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Last edited by James K; July 5, 2014 at 09:32 PM.
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Old July 6, 2014, 05:25 AM   #6
gyvel
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Quote:
Also some sources say that few of the guns were actually used by the police; most were stored away and not carried or used.
That's likely true; Virtually everyone I have seen first hand are in excellent condition.
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Old July 6, 2014, 11:17 AM   #7
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James K and Gyvel - Thank you for your effort and information. May I say, since it has become topical, that my pistol is numbered Nr. 6853. It tests my credulity to believe that this means it is 853rd example of a type 6 pistol. I apologize in advance if I misinterpreted the observation.

The pistol is in very good-excellent condition, but someone put red nail polish on the rear sight. Do they have Bubba's in Norway? It may have been in better condition before it made it to the States.

Does anyone know if Dieter Marshall's book deals with Model 4 export sales or with the post war markings?

Gyvel, I will check gunboards.com as you suggest.
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Old July 7, 2014, 05:34 AM   #8
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Quote:
but someone put red nail polish on the rear sight.
You can easily remove that with acetone.

Quote:
Does anyone know if Dieter Marshall's book deals with Model 4 export sales or with the post war markings?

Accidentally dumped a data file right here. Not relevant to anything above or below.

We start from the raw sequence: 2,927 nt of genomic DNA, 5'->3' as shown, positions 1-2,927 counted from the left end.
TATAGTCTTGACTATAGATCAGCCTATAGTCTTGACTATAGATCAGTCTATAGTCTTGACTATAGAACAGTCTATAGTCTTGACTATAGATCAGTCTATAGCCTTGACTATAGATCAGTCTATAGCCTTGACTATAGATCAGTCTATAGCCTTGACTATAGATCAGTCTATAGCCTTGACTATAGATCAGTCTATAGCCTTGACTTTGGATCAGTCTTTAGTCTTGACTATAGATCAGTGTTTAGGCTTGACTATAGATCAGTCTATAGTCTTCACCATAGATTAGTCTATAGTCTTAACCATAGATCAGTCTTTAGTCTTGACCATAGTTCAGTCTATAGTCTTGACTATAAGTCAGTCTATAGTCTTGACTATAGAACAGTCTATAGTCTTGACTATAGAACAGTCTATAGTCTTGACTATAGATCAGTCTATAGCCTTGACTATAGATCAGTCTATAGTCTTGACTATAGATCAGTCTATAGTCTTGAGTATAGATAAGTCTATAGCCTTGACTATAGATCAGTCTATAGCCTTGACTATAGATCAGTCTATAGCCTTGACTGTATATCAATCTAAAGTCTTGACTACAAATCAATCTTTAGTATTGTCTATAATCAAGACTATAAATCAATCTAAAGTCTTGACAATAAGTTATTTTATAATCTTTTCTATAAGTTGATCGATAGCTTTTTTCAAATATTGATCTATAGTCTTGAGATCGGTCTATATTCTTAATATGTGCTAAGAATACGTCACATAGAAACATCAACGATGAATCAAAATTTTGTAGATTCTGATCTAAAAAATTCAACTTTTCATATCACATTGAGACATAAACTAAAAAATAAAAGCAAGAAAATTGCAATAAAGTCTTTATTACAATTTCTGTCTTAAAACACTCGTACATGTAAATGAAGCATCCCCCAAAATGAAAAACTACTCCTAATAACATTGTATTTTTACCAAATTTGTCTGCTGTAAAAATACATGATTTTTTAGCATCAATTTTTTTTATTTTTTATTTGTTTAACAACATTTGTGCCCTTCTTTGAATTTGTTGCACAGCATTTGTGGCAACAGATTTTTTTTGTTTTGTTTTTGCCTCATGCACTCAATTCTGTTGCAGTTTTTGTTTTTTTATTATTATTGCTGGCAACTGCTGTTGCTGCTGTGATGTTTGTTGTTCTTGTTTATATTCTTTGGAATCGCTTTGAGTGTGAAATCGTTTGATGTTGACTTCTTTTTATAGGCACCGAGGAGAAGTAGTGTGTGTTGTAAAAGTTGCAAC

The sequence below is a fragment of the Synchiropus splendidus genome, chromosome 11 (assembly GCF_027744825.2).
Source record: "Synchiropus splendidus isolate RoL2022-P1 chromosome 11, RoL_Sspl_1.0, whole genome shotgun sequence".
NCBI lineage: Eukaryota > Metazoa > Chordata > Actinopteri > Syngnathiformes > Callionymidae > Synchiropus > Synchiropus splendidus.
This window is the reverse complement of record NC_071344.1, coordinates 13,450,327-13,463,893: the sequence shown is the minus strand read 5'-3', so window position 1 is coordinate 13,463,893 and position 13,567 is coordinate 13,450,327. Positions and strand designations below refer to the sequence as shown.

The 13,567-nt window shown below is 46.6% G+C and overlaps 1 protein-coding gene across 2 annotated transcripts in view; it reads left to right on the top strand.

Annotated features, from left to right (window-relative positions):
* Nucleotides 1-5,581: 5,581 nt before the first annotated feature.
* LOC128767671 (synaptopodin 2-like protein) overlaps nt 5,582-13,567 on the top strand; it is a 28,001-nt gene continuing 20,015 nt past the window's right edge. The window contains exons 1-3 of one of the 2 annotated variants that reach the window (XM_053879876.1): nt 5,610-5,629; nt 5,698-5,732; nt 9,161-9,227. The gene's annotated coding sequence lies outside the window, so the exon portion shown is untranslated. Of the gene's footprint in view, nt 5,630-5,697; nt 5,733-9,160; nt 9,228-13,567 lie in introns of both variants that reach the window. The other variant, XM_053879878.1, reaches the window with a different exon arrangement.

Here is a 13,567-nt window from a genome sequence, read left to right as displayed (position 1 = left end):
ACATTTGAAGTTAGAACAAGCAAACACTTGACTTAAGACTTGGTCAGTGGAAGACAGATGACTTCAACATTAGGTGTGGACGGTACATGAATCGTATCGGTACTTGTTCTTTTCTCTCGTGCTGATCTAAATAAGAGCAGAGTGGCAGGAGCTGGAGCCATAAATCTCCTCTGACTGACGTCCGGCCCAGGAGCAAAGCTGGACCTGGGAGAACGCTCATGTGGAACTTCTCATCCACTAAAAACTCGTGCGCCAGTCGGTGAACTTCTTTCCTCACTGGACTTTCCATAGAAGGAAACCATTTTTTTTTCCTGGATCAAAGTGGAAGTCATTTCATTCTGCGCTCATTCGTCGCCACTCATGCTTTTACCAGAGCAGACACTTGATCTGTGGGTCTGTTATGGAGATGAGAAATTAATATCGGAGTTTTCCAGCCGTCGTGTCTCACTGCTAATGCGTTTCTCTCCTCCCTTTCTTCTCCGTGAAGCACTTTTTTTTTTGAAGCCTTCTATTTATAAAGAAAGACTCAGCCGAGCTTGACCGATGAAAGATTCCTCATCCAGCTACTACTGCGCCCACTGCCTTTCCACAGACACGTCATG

Since the Model 4 was discontinued in the 1920s or thereabouts, it is most likely that (a) if it was relieved from a defeated occupation soldier, it was a private purchase/carry or (b) it was part of a group of firearms collected from civilians in Germany and sent to Norway as reparations.
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Old July 7, 2014, 09:43 AM   #9
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"... firearms collected from civilians in Germany and sent to Norway as reparations."

Interesting. I was unaware of such a program and thought that confiscated guns not taken by Allied (mainly American) soldiers as souvenirs were destroyed.

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Old July 7, 2014, 10:48 AM   #10
gyvel
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Jim, you're probably right. I was speculating on item "b" because the Walther Model 4 was not a standard issue gun in WWII. Both my father and a very good late friend of mine who fought in the Bulge and Germany said that civilians were ordered to turn in all weapons to the Allies. My late friend who went all the way to Torgau also told me that if a mayor refused to cooperate with the Allies, he was taken away and shot and replaced with another individual who was cooperative. (Apparently he witnessed this first hand. My father only made it as far as Cologne.)

Far more likely it was a private purchase by a German and was "relieved" from him when hostilities ceased.

In fact, given the eclectic selection of guns marked "Politi," it is probably most likely that these were confiscated from occupying Germans.

The one that surprised me the most was the Inglis Hi-Power.
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Old July 7, 2014, 11:11 AM   #11
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Most of us who support Second Amendment rights hate to think that American soldiers entered German homes and seized privately owned guns, or ordered private sporting arms surrendered to be destroyed, but they did. When your country is invaded, that is what happens.

Some returning GIs told their families pretty unlikely stories to pretend that the souvenir gun was a battle capture. (Does anyone really think that German soldiers, even in last ditch fighting, were using falling block target rifles, or that all those high grade shotguns were really owned by Hermann Göring?)